nVidia recently released their supercomputer-thoroughbred, adequately designated: the Titan. As the name implies, this single chip monstrosity of a flagship card is redesigned from the ground up with a GK110 at its heart. Built for one purpose: Gaming with maximum settings enabled at the highest resolution across multiple screens. From what we have read, this ‘little’ beast is capable of spitting out some impressive figures at blinding resolutions. What has been unanimously agreed upon by all lucky enough to review the card, is that it is the final word on Crysis 3. Capable of running Crytec’s masterpiece, on the highest possible settings and resolution, at an average FPS of 25. The card does well then to catch one’s attention.

nVidia Geforce Titan

If you need to ask how much it costs, you cannot afford it.

It’s not just the cards performance and somewhat pretentious good looks that catches the eye either. The price tag set by nVida will leave you with feelings reminiscent of those you experienced when you were first able to comprehend the price of an Italian thoroughbred sportscar. In fact, POA would be a better expression of the price tag, as nVidia have said, quote: “If you need to ask how much it costs, you cannot afford it.” Yes, $1000 is what one of these will set you back (Around R15000 when it hits our shores) exactly the same as a GTX690 – nVidia’s multi-GPU monster that has been leading the pack for the last 8 months.

So what does she have under the hood?

We have compared nVidia’s new single GPU giant against their Dual GPU Giant that costs exactly the same. We have also thrown in a mid-high end GTX670 (That will set you back around R3500) to put things into perspective:

Nvidia Titan

GTX690

GTX670

Graphics Processing clusters

5

8

4

Streaming Multiprocessors

14

16

7

Cuda Cores

2688

3072

1344

ROP units

48

64

32

Base Clock

836MHz

915MHz

915MHz

Boost Clock

876MHz

1019MHz

980MHz

Memory Clock

6008MHz

6008 MHz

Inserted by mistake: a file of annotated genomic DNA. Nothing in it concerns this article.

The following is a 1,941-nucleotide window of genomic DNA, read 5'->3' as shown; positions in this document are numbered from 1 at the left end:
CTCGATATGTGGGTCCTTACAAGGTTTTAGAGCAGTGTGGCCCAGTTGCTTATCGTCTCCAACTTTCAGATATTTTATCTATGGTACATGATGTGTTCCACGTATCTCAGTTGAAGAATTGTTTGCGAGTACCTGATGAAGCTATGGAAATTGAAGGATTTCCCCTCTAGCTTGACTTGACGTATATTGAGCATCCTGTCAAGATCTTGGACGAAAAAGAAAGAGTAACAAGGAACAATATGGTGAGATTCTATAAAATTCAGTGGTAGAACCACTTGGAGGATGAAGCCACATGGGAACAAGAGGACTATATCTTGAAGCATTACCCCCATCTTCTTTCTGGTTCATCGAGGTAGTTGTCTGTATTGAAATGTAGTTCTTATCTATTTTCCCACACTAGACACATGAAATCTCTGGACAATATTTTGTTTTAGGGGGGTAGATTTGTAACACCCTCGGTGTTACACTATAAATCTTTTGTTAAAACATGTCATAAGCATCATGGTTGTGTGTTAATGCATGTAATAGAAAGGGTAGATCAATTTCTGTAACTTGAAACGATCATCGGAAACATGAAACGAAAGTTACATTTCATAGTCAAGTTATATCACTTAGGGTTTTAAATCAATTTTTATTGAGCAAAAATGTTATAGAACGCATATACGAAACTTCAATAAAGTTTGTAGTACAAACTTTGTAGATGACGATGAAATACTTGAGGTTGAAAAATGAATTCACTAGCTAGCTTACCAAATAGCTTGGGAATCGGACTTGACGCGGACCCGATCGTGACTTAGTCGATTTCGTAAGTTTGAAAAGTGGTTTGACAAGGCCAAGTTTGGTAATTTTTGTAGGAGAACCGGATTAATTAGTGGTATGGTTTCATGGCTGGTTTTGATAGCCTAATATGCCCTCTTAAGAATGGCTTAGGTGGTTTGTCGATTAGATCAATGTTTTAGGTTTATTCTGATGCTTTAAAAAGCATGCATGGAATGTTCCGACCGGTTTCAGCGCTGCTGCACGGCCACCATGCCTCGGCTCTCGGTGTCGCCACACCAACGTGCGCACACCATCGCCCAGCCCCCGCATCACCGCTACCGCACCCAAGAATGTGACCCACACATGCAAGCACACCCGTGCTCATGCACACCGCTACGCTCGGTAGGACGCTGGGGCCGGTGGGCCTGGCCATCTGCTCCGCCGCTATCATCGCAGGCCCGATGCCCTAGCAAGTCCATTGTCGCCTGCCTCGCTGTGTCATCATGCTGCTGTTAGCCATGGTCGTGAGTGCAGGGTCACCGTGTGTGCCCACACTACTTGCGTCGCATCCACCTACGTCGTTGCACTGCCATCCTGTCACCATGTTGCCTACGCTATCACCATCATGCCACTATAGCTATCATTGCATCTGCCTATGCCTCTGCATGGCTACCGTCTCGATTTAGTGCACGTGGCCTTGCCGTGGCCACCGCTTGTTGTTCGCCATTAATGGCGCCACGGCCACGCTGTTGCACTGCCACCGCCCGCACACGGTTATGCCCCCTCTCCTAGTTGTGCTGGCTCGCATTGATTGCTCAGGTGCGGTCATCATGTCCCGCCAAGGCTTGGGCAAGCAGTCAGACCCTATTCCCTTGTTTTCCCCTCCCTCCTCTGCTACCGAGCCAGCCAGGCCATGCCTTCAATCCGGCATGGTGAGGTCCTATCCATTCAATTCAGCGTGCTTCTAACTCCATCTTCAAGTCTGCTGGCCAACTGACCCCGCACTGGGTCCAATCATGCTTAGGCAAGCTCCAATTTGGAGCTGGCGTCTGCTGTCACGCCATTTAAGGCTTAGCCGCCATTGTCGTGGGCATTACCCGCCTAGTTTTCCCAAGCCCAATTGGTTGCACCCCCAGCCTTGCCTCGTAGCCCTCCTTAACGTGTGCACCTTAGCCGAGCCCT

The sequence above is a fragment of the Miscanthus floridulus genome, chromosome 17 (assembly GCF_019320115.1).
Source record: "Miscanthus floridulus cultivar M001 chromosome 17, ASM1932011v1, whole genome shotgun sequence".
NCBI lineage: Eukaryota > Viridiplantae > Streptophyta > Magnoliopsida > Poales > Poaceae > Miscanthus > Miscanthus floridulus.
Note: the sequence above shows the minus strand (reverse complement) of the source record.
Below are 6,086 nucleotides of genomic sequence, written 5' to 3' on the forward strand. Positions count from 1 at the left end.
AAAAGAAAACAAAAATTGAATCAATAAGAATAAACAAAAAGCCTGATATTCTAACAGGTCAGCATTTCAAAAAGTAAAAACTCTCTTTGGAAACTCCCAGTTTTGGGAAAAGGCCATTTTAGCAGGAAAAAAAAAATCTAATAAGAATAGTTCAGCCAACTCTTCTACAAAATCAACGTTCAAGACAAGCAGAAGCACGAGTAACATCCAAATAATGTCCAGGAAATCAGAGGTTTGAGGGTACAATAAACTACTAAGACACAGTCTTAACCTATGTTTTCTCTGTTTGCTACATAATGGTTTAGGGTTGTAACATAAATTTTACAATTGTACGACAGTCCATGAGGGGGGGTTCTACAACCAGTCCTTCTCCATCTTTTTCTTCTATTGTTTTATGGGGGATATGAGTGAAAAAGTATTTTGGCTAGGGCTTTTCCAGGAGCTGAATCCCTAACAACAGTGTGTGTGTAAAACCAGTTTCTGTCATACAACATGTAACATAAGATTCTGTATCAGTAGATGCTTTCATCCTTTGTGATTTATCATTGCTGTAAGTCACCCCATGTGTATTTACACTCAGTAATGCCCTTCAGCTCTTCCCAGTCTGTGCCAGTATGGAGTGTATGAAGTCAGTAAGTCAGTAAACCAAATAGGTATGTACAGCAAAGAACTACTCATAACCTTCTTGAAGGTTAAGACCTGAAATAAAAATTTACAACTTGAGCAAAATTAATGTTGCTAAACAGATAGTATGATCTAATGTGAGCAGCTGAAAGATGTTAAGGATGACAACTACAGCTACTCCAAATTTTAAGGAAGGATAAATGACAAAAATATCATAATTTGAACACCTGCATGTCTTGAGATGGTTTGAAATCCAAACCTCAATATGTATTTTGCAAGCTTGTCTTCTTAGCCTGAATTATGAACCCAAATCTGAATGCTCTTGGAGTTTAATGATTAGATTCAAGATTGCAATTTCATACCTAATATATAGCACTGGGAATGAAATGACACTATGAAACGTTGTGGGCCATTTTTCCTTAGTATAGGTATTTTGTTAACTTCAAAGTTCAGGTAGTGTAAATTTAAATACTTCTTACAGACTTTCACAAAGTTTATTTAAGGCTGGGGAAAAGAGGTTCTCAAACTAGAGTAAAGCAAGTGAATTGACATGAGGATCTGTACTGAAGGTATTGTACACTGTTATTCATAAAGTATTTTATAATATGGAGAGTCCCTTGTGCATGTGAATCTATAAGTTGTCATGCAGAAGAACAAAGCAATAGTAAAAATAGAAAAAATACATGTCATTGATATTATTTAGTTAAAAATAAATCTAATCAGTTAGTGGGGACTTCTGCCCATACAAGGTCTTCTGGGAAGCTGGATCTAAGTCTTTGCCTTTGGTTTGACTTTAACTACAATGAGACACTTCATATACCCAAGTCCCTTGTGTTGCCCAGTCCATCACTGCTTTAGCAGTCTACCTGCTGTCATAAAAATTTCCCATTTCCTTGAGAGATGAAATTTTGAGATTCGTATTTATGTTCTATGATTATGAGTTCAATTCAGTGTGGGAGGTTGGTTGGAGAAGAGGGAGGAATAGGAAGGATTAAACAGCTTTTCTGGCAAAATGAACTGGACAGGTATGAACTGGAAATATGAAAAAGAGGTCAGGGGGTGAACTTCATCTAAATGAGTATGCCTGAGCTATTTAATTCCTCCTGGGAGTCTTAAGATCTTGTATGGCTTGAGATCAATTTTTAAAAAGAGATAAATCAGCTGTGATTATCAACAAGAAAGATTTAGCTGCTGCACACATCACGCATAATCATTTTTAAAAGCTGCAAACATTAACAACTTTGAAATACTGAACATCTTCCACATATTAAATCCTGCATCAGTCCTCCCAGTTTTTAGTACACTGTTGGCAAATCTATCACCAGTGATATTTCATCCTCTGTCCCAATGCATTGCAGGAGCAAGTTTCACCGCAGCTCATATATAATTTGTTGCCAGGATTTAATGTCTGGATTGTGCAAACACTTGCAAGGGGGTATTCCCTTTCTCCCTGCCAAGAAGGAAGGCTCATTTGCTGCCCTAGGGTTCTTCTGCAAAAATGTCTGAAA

6008MHz

Total Video memory

6144MB GDDR5

4096MB GDDR5

2048MB GDDR5

Memory interface

384-bit

2x 256-bit

256-bit

Total Memory bandwidth

288.4 GB/s

384.4 GB/s (192.2 per GPU)

192.2GB/s

Texter filtering rate

187.5 GigaTexels/s

234.2 GigaTexel/s

102.5 GigaTexels/s

Fabrication Process

28nm

28nm

28nm

Transistor Count

7.1 Billion

7.08 Billion

3.54 Billion

Recommended PSU

600-Watts

650-Watts

500-Watts

Length

10.5-inches

11-inches

9.5-inches

Height

Dual-slot

Dual-slot

Dual-slot

On paper, the Titan is outmatched by its dual-GPU counterpart, the GTX690. Moreover, the GTX690’s Crysis 3 figures are higher –if only marginal- at an average of 28.9 FPS. Why then would you fork out R15000 for a card that is for all intents and purposes, inferior? The answer is simple. You can have more of them. Let’s contextualize: If you are going to fork out R15000 for a graphics card, realistically, you are probably going to buy more than one of them, because when you have that much cash at your disposal for a graphics card, chances are you have more of it lying around somewhere…Well, this is nVidia’s philosophy at any rate, and for profitability purposes, it remains a flawless and uncontested approach.

So, stack three of these bad-boys into a Tri-Sli capable motherboard, and you are going to desecrate all – including 2 GTX690’s, which is about as far as Sli can go. In either instance and if the cards allowed, you’d be playing Crysis 3 on a Cinema-screen equivalent resolution at upwards of 30FPS, but we digress.